For me, what complicates the matter is that there is no existing bacteria that exports ATP through its cell membrane (which is something mitochondria do). I suppose that might be evidence for the mitochondria evolving from the cell on its own .... but not really.
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  12. #11  
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    Quote Originally Posted by Zelos
    I believe that they may have been built from scratch. Maybe life arose on the planet more than once and mitochondria and chloroplasts may be the living proof of that. .
    thats just silly, once life arose on a planet the chance for such things to happen again is infinitly small. Chroloplasts and mithocondria is the proof of symbios theory
    Yes, I know I've always been a good biology student. But I tend to try to excape everyone's way of thinking and explore new prespectives.

    I'm completely aware of the symbios theory (:
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  13. #12  
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    ???

    So, can we define single cells from a multicellular organism as an organism themselves then?

    or is a cell still a part from a whole...
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  14. #13  
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    Quote Originally Posted by Zwolver
    ???

    So, can we define single cells from a multicellular organism as an organism themselves then?

    or is a cell still a part from a whole...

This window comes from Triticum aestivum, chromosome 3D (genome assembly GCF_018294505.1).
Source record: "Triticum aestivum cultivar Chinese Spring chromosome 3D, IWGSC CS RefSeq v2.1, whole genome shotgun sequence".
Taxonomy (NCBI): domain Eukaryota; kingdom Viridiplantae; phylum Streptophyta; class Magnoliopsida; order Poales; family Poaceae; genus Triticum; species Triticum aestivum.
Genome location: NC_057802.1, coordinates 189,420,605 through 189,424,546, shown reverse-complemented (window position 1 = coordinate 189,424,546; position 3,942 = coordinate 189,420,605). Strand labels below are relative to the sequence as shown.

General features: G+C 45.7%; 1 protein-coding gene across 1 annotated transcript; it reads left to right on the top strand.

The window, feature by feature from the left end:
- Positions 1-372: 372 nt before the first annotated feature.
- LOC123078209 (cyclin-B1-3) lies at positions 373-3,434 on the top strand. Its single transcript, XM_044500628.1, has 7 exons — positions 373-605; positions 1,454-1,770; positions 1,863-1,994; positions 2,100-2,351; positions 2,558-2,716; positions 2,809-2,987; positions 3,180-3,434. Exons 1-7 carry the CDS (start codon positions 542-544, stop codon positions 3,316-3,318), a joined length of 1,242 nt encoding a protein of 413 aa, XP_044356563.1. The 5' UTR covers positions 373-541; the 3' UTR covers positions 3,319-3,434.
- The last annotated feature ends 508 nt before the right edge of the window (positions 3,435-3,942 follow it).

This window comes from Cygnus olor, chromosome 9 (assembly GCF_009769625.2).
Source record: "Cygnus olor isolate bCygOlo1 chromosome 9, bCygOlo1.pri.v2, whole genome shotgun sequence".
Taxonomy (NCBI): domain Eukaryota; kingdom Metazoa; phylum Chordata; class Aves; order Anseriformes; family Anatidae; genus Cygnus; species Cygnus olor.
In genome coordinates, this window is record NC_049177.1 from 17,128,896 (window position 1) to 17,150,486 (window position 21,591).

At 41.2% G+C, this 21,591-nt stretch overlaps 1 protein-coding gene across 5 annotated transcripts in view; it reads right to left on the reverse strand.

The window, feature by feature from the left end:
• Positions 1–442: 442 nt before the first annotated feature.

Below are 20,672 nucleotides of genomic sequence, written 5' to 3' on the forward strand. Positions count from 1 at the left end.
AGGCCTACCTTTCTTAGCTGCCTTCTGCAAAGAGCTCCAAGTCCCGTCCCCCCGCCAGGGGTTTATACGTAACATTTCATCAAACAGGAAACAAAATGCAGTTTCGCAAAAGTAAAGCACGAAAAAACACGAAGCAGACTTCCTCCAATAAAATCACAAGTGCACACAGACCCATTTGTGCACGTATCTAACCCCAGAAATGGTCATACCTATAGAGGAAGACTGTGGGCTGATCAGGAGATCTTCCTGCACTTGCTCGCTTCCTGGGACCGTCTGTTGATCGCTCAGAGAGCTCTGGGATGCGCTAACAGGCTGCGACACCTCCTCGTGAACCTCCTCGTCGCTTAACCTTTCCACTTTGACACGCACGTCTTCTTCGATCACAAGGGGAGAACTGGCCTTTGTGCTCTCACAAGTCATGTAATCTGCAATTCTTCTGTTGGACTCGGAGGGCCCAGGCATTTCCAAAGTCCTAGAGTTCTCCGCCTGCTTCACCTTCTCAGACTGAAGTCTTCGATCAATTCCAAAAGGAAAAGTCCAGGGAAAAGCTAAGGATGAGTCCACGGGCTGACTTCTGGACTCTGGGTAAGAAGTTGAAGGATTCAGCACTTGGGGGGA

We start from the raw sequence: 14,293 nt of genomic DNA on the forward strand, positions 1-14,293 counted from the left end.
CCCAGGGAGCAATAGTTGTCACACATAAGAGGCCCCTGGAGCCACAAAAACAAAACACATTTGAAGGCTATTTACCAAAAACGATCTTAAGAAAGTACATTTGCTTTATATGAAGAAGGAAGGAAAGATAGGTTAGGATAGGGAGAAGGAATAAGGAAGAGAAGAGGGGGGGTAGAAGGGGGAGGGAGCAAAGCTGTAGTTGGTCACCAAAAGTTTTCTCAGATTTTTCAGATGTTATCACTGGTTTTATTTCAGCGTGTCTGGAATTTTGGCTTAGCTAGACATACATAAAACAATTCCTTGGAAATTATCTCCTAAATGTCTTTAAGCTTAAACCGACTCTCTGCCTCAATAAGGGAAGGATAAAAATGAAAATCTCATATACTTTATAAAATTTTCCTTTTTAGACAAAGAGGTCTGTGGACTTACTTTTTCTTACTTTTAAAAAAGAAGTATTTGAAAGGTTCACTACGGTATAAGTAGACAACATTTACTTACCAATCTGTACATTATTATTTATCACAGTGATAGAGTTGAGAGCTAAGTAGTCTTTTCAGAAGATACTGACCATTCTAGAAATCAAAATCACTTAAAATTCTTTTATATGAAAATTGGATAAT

My answer would be that everything is a part and the whole at the same time. The yin yang principle. There cannot be one without the other.
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  15. #14  
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    My answer would be that everything is a part and the whole at the same time. The
    hippie?

    you/it are either a part of something greater or you/it are the greater.
    You cant be the whole and a part it doesnt make sense but you can have smaller parts but you arent then the complete whole
    I am zelos. Destroyer of planets, exterminator of life, conquerer of worlds. I have come to rule this uiniverse. And there is nothing u pathetic biengs can do to stop me

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  16. #15  
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    Although it will always remain a hypothesis (like everything in science) there is currently no doubt among biologists in that both organelles have endosymbiotic origin from bacteria. Evidence is overwhelming and the alternative hypothesis does not resist the simplest trial. The endosymbiotic origin can (in practice) be considered as a fact.

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  17. #16  
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    Prokaryotic organisms creating symbiotic relationship with eukaryotic organsims thats RIGHT


    We know that the eukayots are created from prokaryots there are two opinions
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  18. #17  
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    In NASA's Astrobiology Magazine there is a series of interviews with Lynn Margulis who wrote a fine book "Microcosmos: Four Billion Years of Microbial Evolution". She would like to include one more symbiont to the mix: Spirochetes, which she theorizes evolved into cilia. In any event, here is the part of the interview that has the most bearing on the subject at hand.

    http://tinyurl.com/eglok